The paper recognizes that as part of its limitations, the data available from the APTERR Secretariat is self-published. As a result of this, the data available from the secretariat are mostly skewed in favor of the said framework. However, literature that also analyzes the framework will also be used in order to provide a balanced assessment of the APTERR framework. At the end of the paper, it hopes that it will be able to provide an analysis of the APTERR Framework.

Significance

As far as the significance of the paper is concerned, the paper is significant in academic terms in the sense that it will be able to describe how cooperation can address issues that are felt globally. It is also significant because this paper will help update the gaps in terms of the literature available on the topic at hand. And with regard to the paper’s importance to policy, the paper serves as a review of the existing framework in addressing rice availability in the East Asian region.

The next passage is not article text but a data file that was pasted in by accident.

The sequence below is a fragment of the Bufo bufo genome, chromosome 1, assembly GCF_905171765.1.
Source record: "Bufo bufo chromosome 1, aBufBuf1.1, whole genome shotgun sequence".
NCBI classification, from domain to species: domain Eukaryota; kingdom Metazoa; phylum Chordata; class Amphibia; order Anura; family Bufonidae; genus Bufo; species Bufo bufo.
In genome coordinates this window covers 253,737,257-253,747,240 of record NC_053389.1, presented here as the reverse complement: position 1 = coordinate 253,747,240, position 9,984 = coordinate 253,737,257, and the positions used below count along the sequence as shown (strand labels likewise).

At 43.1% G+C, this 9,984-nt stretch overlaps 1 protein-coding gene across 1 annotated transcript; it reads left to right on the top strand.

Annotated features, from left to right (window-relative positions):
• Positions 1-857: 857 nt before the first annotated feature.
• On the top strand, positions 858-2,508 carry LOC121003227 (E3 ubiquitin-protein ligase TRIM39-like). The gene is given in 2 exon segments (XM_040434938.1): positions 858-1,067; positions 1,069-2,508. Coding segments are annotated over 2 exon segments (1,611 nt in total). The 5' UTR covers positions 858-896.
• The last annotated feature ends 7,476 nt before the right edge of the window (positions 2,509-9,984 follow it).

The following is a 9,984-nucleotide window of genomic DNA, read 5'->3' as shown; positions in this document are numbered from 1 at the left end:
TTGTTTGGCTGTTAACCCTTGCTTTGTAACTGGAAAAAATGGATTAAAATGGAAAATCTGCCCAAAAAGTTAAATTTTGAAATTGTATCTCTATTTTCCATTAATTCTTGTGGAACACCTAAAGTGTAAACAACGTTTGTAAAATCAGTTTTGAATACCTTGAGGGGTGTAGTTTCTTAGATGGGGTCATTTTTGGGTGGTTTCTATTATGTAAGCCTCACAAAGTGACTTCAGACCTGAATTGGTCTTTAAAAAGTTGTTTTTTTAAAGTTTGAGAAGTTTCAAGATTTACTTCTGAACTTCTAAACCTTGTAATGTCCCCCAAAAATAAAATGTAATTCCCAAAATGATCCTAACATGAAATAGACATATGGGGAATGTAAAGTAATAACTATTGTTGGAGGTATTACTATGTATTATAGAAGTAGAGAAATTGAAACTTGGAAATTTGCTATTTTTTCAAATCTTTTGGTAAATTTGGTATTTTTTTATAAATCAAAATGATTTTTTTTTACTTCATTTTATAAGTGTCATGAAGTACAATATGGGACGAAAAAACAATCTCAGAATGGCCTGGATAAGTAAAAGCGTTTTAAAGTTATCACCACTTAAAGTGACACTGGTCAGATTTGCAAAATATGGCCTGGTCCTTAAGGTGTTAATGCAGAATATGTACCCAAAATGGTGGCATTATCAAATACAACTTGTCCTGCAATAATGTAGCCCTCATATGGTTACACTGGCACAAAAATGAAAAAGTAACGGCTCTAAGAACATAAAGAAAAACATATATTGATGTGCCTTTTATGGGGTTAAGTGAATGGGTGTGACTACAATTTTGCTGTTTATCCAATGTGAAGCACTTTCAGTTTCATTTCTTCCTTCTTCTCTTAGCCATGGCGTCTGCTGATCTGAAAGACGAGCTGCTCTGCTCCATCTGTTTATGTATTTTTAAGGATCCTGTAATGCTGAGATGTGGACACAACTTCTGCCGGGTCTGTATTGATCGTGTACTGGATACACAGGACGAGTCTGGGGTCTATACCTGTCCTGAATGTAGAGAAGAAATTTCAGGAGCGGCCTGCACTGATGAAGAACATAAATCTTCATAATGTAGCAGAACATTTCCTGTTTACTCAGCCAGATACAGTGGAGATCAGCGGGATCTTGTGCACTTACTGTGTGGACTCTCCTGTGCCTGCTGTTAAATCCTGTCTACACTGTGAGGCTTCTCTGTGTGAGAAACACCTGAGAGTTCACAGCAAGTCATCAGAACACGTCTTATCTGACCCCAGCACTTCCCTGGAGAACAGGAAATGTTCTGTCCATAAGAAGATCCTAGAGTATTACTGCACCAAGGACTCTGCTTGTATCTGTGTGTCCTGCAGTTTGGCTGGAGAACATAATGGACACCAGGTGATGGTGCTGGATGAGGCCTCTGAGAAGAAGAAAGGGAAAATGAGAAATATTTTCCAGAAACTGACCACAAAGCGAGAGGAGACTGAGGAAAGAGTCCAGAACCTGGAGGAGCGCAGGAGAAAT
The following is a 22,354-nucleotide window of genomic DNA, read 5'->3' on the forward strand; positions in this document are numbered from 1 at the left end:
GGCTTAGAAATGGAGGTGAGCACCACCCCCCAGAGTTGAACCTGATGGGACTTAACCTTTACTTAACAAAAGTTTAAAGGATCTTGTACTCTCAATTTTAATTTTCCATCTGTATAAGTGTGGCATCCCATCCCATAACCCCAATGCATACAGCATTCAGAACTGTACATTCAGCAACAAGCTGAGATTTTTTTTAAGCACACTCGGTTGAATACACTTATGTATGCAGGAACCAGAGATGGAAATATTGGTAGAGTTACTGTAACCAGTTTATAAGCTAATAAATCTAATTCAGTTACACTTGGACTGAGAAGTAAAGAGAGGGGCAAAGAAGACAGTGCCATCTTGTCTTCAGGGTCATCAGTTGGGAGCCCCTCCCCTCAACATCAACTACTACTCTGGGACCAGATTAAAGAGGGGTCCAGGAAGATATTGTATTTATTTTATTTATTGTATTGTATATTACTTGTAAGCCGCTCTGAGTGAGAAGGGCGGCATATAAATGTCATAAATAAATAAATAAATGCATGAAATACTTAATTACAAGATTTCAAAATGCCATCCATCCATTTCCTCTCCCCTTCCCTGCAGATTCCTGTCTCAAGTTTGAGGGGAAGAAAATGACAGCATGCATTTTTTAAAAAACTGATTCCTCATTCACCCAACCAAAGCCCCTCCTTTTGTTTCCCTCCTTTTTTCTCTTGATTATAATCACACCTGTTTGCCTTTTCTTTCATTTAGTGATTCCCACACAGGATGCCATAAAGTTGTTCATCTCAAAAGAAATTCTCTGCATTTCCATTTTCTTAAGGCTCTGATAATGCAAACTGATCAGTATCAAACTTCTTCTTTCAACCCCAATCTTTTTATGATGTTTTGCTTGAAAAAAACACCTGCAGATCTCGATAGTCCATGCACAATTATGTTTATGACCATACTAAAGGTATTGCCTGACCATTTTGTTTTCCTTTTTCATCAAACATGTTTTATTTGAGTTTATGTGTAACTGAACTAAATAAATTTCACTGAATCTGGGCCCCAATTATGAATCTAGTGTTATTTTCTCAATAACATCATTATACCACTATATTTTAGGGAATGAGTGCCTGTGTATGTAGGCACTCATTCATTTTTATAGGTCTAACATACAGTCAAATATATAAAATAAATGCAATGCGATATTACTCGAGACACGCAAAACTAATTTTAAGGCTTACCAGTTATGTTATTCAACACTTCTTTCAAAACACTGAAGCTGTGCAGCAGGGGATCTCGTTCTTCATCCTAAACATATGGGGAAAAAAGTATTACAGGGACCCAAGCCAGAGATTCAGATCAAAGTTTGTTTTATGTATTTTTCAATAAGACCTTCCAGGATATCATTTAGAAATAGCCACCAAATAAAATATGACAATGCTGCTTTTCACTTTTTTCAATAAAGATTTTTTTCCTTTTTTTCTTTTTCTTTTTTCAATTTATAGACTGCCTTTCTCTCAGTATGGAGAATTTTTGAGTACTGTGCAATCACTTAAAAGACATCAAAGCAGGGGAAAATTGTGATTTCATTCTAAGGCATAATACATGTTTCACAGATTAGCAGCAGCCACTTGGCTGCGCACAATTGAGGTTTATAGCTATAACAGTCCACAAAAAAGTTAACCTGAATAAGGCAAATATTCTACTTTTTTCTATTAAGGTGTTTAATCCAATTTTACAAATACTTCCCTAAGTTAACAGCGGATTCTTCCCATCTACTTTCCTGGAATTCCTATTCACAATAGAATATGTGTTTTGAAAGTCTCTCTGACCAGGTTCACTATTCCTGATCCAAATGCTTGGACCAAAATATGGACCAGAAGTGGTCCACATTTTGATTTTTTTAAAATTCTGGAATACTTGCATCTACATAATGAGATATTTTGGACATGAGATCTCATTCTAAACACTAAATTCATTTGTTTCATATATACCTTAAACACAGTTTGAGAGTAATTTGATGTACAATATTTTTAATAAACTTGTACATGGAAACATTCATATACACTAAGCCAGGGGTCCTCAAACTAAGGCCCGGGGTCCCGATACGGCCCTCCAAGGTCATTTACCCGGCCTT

Food Security Challenges and the Role of Regionalism to Improve Food Security

The paper was able to identify two phenomenon occurring in the current times, which affect food availability, and food security in general: climate change and economic crises. These two phenomenon negatively affects the availability of food, and the promotion of people’s food security in general. However, these challenges to food security are global in nature, which will be highlighted by the paper later, thus necessitating a regional, and/or global response to tackle these concerns.

Definition of Food Security

Food security, as defined during the 1996 World Food Summit (WFS), is the state where “all people, at all times, have access to sufficient, safe and nutritious food to meet their dietary needs and food preferences for an active and healthy life.” The Food and Agricultural Organization (FAO) defined the four dimensions of food security: food availability, food accessibility, utilization, and stability. However, to specify the scope of the discussion, the paper will highlight the concept of food availability. Food availability refers to the “availability of sufficient quantities of food of appropriate quality, supplied through domestic production or imports (including food aid).” The paper focuses its discussion on food availability as the ASEAN + 3 Emergency Rice Reserves framework deals with rice availability in the East Asian Region.

Climate Change Challenging Food Security

Climate change, as a phenomenon, affects food security through the change in weather patterns such as droughts, flooding and other weather-based phenomena. Climate change is a threat for food production as it increases the temperature, which is harmful for the plants, and other sources of food.